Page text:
L – How has the transition from being supported to supporting others been?
J – I use my own experience of coping with anxiety to support other people.
When I started in Eco Shed, it took a while for a couple of people to open up. I use humour and tell personal anecdotes to break the ice and help people to see me as an equal. I have a few unusual hobbies which help me to connect with some people we support and has created possibilities for creative projects.
"Jason has been so funny - he has a good sense of humour and he's nice to work with. He's got patience when he helps which is fantastic, and he makes you laugh when you're down. He's supported me with my woodwork, particularly helping with measuring the wood. I'm pretty good at painting things myself so he just supports me with the things I'm not so good at. It feels weird now Jason isn't around all the time - it's quieter now" – Rosemary
I have taken the time to get to know people as individuals am happy to bring my own personality to work. I have developed the balance and skill of being approachable and friendly with people but also maintaining responsibility for safeguarding and health and safety – my approach to this fits with Skillnet’s ethos of working alongside people as equals.
L – What have you learnt during your apprenticeship?
J – I have really enjoyed trying to figure out how to support people to achieve their creative visions. As I said, being supported to grow in confidence has been huge for me. The best thing I’ve ever done is agreeing to the apprenticeship. Being offered the apprenticeship in supporting was scary and exciting – scary to be working towards supporting a group on my own and having that responsibility. Before making a decision on accepting the apprenticeship, I asked colleagues and family for their thoughts. It was a great opportunity to practice new ways of dealing with people and also see myself in a new light – allowing me to express myself in the best way that’s me and get feedback from people that that’s accepted.
I took a hedge laying course through Milton Creek Trust. I encouraged Gerard (one of the Eco Shed members) to do the course as well and I supported him throughout. We both successfully completed the training.
I make my own jewellery and comic related products which I sell at local makers markets and events. I also take Eco Shed products to sell to make money for the project. Taking the leap to sell at markets has all been possible from the confidence I have built up. I have also learnt how to do my own books for the business and run a stock list.
L – What has been your biggest challenge?
J - Second guessing myself. It was really hard for me to try anything to start with. I still second guess myself, but I now tell myself to “sshh” and throw myself into stuff and can see that there is no point in doubting myself before I’ve tried it. Being given challenges but not being left on my own, and having support, has enabled me to see what I am capable of. Working with colleagues I can go to for advice and feel I can also give advice back really helps.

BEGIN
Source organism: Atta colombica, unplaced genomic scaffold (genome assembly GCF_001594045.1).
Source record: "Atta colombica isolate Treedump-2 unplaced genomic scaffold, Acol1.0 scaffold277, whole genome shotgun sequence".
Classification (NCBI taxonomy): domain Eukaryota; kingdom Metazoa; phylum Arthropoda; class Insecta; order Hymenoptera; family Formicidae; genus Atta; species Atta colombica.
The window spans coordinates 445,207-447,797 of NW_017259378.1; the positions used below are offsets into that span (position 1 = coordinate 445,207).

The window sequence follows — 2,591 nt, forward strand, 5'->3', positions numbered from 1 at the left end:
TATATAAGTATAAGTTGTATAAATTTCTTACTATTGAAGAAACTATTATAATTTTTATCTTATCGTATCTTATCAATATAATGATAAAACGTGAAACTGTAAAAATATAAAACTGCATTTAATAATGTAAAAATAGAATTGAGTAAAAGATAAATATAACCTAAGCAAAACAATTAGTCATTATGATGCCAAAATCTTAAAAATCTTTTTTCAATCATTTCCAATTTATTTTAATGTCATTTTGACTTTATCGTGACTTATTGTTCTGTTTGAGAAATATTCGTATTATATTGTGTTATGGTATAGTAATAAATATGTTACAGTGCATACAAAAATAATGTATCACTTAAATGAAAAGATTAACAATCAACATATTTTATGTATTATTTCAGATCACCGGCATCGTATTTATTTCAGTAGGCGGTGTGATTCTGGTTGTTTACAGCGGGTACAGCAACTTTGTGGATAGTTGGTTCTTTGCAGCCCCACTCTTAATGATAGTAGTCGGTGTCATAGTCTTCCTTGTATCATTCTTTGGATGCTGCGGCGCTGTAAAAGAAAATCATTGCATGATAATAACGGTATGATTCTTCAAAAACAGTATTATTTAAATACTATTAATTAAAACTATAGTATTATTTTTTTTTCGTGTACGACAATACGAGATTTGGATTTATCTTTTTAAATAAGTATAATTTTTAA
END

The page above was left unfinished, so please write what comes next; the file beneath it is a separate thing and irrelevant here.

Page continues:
L – And your biggest achievement?
J - People relying on me – I never thought people would. And being able to bring out the best in some people. Instead of telling people what to do people, I love encouraging people to come up with their own ideas and working with them to take them forward. For example, Russell wanted to make a box in the shape of a coffin – we made the lid and it was far too small and fell straight in. It was a good learning experience for both of us that we were able to laugh about!
"Jason is a good all round helper - if you want help, he's there. I’ve been making a wooden house - he's showed me where to cut it and helped me with marking it out. He mucks in with cleaning up - we do things together." - Karl
I now have the confidence to use my initiative and suggest ways for improvement – I’m able to do this with humour which the people I support seem to enjoy (I’m well known for doing random jigs or songs at work. Rosemary describes my singing as sounding like a drowned cat!).
I love that I have work that uses my experiences to help people as it helps me, too.
L - What are your plans for the future?
J - I would like to come off Universal Credits by increasing hours at the Living Wage. I am looking at taking on Health and Safety responsibility for The Pulse, maintenance and gardening at The Pulse k) and possibly doing some teaching assistant work on the Skillnet supported internship programme. I am considering doing training to take on PAT testing all the equipment at The Pulse and Eco Shed. I support at Eco Shed on a Tuesday and provide support cover when needed.
I would like to be working for Skillnet full time and use my spare time to work on my own hobbies and making.
I am always looking for different ways to re-use materials – e.g. turning sawdust from eco shed into building materials by mixing with paint and glue, and looking for sea glass to make interesting rock formations in my own work.